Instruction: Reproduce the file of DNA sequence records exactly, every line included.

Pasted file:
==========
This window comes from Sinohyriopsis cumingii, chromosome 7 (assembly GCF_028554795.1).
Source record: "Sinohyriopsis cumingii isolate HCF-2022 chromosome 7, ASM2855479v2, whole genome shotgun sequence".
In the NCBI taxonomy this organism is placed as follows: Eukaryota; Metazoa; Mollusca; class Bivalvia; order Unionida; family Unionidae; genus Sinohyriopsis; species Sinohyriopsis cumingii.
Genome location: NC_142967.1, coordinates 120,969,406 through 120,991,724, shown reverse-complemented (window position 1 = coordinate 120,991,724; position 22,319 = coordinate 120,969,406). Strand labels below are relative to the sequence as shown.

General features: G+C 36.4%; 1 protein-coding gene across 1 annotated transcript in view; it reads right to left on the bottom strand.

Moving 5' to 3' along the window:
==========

This window comes from Sinohyriopsis cumingii, chromosome 7 (assembly GCF_028554795.1).
Source record: "Sinohyriopsis cumingii isolate HCF-2022 chromosome 7, ASM2855479v2, whole genome shotgun sequence".
In the NCBI taxonomy this organism is placed as follows: Eukaryota; Metazoa; Mollusca; class Bivalvia; order Unionida; family Unionidae; genus Sinohyriopsis; species Sinohyriopsis cumingii.
Genome location: NC_142967.1, coordinates 120,969,406 through 120,991,724, shown reverse-complemented (window position 1 = coordinate 120,991,724; position 22,319 = coordinate 120,969,406). Strand labels below are relative to the sequence as shown.

General features: G+C 36.4%; 1 protein-coding gene across 1 annotated transcript in view; it reads right to left on the bottom strand.

Moving 5' to 3' along the window: